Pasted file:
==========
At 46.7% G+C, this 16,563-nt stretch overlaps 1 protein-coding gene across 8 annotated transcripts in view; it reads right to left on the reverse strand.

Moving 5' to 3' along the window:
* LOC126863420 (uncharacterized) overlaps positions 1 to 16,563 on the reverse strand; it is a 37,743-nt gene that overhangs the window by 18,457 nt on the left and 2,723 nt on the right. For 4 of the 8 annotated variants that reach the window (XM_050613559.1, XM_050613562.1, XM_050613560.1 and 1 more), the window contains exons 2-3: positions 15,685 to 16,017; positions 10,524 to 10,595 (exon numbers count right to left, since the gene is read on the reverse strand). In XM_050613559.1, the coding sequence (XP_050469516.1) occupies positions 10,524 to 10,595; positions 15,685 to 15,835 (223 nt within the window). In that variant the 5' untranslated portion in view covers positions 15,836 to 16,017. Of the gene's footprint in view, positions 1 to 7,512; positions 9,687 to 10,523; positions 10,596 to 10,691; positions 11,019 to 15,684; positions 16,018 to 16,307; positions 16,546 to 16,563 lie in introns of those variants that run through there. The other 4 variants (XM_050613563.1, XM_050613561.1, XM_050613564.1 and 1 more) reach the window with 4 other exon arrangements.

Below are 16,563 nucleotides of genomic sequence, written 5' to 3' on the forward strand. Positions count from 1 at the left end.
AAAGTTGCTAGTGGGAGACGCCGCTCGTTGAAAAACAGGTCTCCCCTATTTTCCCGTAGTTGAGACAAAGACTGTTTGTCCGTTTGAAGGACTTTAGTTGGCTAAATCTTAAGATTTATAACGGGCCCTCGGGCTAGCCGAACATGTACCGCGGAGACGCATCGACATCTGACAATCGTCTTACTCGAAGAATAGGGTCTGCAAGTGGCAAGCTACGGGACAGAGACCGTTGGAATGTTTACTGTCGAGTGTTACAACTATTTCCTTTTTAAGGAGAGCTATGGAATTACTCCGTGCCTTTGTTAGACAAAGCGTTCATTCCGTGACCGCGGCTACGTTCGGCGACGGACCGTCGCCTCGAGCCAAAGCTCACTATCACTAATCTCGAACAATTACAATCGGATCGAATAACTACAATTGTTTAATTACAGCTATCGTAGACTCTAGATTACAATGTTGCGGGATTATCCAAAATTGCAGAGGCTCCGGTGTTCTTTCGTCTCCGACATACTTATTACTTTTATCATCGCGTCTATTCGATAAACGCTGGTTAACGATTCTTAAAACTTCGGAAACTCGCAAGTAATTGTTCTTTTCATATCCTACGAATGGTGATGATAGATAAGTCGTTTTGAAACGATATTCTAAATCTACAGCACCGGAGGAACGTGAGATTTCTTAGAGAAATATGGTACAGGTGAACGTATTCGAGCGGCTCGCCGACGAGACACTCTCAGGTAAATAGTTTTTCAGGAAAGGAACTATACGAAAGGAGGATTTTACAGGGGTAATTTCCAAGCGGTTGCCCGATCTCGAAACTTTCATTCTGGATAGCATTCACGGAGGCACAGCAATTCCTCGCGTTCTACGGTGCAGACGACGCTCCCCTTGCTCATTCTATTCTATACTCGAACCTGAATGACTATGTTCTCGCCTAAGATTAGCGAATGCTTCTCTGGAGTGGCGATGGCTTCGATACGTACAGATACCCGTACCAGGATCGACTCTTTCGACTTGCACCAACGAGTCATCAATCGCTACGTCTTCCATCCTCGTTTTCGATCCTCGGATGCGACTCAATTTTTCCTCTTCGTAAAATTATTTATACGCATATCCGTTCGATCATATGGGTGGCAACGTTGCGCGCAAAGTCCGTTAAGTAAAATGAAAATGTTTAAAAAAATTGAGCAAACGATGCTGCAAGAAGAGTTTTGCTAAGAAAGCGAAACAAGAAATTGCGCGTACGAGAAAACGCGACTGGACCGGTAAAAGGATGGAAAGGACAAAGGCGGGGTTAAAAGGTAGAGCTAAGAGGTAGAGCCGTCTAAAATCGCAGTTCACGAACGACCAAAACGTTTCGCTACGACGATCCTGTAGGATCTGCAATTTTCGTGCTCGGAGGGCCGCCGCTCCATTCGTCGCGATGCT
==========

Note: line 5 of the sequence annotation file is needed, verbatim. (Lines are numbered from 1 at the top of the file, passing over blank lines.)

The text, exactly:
AAAGTTGCTAGTGGGAGACGCCGCTCGTTGAAAAACAGGTCTCCCCTATTTTCCCGTAGTTGAGACAAAGACTGTTTGTCCGTTTGAAGGACTTTAGTTGGCTAAATCTTAAGATTTATAACGGGCCCTCGGGCTAGCCGAACATGTACCGCGGAGACGCATCGACATCTGACAATCGTCTTACTCGAAGAATAGGGTCTGCAAGTGGCAAGCTACGGGACAGAGACCGTTGGAATGTTTACTGTCGAGTGTTACAACTATTTCCTTTTTAAGGAGAGCTATGGAATTACTCCGTGCCTTTGTTAGACAAAGCGTTCATTCCGTGACCGCGGCTACGTTCGGCGACGGACCGTCGCCTCGAGCCAAAGCTCACTATCACTAATCTCGAACAATTACAATCGGATCGAATAACTACAATTGTTTAATTACAGCTATCGTAGACTCTAGATTACAATGTTGCGGGATTATCCAAAATTGCAGAGGCTCCGGTGTTCTTTCGTCTCCGACATACTTATTACTTTTATCATCGCGTCTATTCGATAAACGCTGGTTAACGATTCTTAAAACTTCGGAAACTCGCAAGTAATTGTTCTTTTCATATCCTACGAATGGTGATGATAGATAAGTCGTTTTGAAACGATATTCTAAATCTACAGCACCGGAGGAACGTGAGATTTCTTAGAGAAATATGGTACAGGTGAACGTATTCGAGCGGCTCGCCGACGAGACACTCTCAGGTAAATAGTTTTTCAGGAAAGGAACTATACGAAAGGAGGATTTTACAGGGGTAATTTCCAAGCGGTTGCCCGATCTCGAAACTTTCATTCTGGATAGCATTCACGGAGGCACAGCAATTCCTCGCGTTCTACGGTGCAGACGACGCTCCCCTTGCTCATTCTATTCTATACTCGAACCTGAATGACTATGTTCTCGCCTAAGATTAGCGAATGCTTCTCTGGAGTGGCGATGGCTTCGATACGTACAGATACCCGTACCAGGATCGACTCTTTCGACTTGCACCAACGAGTCATCAATCGCTACGTCTTCCATCCTCGTTTTCGATCCTCGGATGCGACTCAATTTTTCCTCTTCGTAAAATTATTTATACGCATATCCGTTCGATCATATGGGTGGCAACGTTGCGCGCAAAGTCCGTTAAGTAAAATGAAAATGTTTAAAAAAATTGAGCAAACGATGCTGCAAGAAGAGTTTTGCTAAGAAAGCGAAACAAGAAATTGCGCGTACGAGAAAACGCGACTGGACCGGTAAAAGGATGGAAAGGACAAAGGCGGGGTTAAAAGGTAGAGCTAAGAGGTAGAGCCGTCTAAAATCGCAGTTCACGAACGACCAAAACGTTTCGCTACGACGATCCTGTAGGATCTGCAATTTTCGTGCTCGGAGGGCCGCCGCTCCATTCGTCGCGATGCT